Two St. Johnsbury night nurses on mourning loss here, and abroad, from COVID-19
COVID numbers have been on the rise for months in St. Johnsbury. As they work in the local hospital, two night nurses mourn losses in their communities, both here and abroad.
Every day this week, VPR is airing stories from frontline healthcare workers at Northeastern Vermont Regional Hospital in St. Johnsbury. Today independent producer Erica Heilman talks with Sabrina Johnson-Harry and Kathryn Vineyard, who are night nurses on the medical surgical floor. Sabrina is Jamaican and Kathryn’s from the Philippines.
The hospital is full. Both Sabrina and Kathryn look exhausted. I asked Sabrina what she does when her COVID patients give up hope.
Sabrina: “The eyes look lost, you know, and then you, the nurse, would be saying, ‘Hey, fight a little longer. Give it another day. Give it a few more moments and see.’”
Erica: “What does it cost you when they give up hope?”
Sabrina: “We cry. We cry together as a group, especially night staff, you know. We have a lot of moments where we feel overwhelmed.”
"We cry. We cry together as a group, especially night staff, you know. We have a lot of moments where we feel overwhelmed.”Sabrina Johnson-Harry, night nurse at Northeastern Vermont Regional Hospital
Erica: “Have you had moments since this surge has begun where you thought, ‘I'm done.’”
Kathryn: “Oh, well. Well, my mom just passed away a month … yeah, a month ago. Oct. 17. Due to COVID.”
Erica: “Oh, I'm sorry.”
Kathryn: “Yeah, I try not to cry. It's hard because it's not here. She's in the Philippines. You know, my families are over there, and me here, you know, taking care of the patients and, you know, feeling like, you know, these people … could get the vaccine and not be, you know … and then not need to be admitted like this.
“I can't just sit around. Unlike here where you have the government to, like, support the people that can't afford health care. There is just like, there is a process. And when you go to a five-bed hospital, which my mom was, she was admitted to the private [hospital], you got to take your own money to pay for the bills.”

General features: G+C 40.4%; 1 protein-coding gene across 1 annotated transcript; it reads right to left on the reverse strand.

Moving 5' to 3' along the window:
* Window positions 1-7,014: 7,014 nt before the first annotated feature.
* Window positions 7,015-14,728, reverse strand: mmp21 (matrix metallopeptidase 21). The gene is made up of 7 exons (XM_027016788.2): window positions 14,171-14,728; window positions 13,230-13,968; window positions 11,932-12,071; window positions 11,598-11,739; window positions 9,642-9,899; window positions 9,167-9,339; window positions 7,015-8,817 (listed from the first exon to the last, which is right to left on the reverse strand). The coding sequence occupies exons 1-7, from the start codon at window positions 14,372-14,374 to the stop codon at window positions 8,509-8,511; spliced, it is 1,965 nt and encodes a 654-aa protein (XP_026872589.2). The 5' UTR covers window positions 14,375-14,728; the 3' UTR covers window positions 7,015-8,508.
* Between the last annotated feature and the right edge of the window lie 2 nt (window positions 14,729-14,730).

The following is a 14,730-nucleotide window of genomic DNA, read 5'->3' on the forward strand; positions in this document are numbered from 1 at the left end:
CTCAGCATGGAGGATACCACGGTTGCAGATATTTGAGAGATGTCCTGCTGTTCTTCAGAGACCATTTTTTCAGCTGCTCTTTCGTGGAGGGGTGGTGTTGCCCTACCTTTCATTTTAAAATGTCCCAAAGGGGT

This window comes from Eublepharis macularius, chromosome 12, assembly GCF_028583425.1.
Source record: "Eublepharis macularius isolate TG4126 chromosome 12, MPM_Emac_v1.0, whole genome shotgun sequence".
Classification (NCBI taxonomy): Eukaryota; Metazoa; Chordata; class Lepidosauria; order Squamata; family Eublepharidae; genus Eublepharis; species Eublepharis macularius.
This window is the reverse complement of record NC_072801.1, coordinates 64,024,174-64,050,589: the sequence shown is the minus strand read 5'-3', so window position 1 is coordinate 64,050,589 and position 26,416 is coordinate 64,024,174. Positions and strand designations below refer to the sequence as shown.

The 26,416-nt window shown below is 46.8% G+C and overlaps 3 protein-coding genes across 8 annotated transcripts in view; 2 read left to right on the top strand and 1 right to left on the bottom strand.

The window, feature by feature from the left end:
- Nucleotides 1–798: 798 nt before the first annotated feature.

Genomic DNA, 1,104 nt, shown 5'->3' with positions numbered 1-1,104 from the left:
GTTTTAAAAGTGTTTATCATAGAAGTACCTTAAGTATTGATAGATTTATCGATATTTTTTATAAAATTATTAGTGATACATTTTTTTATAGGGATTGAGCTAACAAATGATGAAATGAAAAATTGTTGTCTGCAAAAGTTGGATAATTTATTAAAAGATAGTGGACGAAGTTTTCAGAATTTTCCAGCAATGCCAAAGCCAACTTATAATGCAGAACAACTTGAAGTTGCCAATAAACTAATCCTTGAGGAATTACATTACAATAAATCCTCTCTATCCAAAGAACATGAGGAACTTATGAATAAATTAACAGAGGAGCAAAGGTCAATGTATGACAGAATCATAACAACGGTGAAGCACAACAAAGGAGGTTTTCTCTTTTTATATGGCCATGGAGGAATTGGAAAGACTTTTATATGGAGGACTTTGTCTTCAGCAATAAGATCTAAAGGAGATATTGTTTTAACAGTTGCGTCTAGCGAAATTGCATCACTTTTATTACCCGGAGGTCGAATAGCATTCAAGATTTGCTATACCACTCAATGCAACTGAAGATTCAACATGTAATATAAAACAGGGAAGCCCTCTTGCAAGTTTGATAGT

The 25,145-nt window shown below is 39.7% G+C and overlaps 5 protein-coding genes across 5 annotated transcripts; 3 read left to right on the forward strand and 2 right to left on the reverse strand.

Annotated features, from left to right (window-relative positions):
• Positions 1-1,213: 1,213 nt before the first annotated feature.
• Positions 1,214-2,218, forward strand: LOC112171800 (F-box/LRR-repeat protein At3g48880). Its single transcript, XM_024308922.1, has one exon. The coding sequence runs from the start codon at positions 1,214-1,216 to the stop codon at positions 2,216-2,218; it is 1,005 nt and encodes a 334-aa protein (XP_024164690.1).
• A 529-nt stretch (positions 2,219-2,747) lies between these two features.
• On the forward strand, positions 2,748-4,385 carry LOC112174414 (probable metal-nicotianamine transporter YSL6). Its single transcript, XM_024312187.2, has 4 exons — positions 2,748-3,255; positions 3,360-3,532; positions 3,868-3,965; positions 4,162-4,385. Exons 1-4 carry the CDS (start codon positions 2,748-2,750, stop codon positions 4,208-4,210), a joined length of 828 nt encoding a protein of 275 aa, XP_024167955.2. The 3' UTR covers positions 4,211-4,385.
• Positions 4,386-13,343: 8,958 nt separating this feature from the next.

Erica: “And was that part of the reason you were, you needed to work so hard?”
Kathryn: “Yeah, I needed to work and I even like took extra time ... I don't even care if I work late, you know, four days, five days straight. All I was thinking is that, my mom will get better.
“She was in the ICU. The ICU has this big glass. You can't go inside. Only the nurses and doctor and my family can go visit her and see through the glass. And they would do a flashlight so she would notice that they were there outside, and she would wave at them. She would wave at them. They sent me this video, and it was hard watching her. She was gasping. Having difficulty of breathing. She didn't make it. COVID actually ruined her body, her heart and her other organs … it gives up, you know.”
“I feel like people are just like, you know, they're very lucky to have this access. You know, the government will pay for hospitalization. The government will pay for the vaccination. And there's plenty of vaccines, you know, in the United States. In the Philippines, where we don't have that luxury. We don't have the luxury of having, you know, you can get this vaccine immediately. You have to like, fall in line.”
"... there's plenty of vaccines, you know, in the United States. In the Philippines, where we don't have that luxury. We don't have the luxury of having, you know, you can get this vaccine immediately. You have to like, fall in line.”Kathryn Vineyard, night nurse at Northeastern Vermont Regional Hospital
Erica: “Do you have people here who are holding you?”
Kathryn: “Yeah, she… [Sabrina] that night she was here. She was here that night. She immediately hugged me when she found that my mom passed away. That was like midnight.”
Erica: “You were at work together when you learned?”
Kathryn: “Yeah. When I learned. I was busy. I did have two COVID patients at that time. One patient was from the nursing home, and she was going to just give up. I have to go inside her room to turn her every two hours so she don't get bedsores.
“My mom, when we found out … her bedsore was really worse. I mean, I don't blame the nurses back home, because I know how hard for them too. Like I said, the hospital there is like, overflowing of patients, so they don't have that luxury to go in and out to the patients’ room more often. And my mom needed that repositioning because of her condition.”
Erica: “And at this time, you're doing that.”
Kathryn: “I am doing that, yeah, I’m doing that. I make sure to turn my patients, because that's what they needed. Because they’re already battling for COVID. I don't want them to have another infection that will arise and, you know, make them more vulnerable. Make them more fragile.”
Erica: “How important are nurses who know what you are going through?”
Sabrina: “We're a family away from home. Especially Kathryn and I, we’re from a different country. We know the lack of resources in our countries. People are privileged here. People are so privilege. For us, we know what it is lacking in our health system, back in our country.
“And when we're here and we see the privilege of people, and they're still being so resistive and, you know? Keep your mask on, get your COVID vaccine, you know. We want to live, and we are tired of seeing so many sick people.”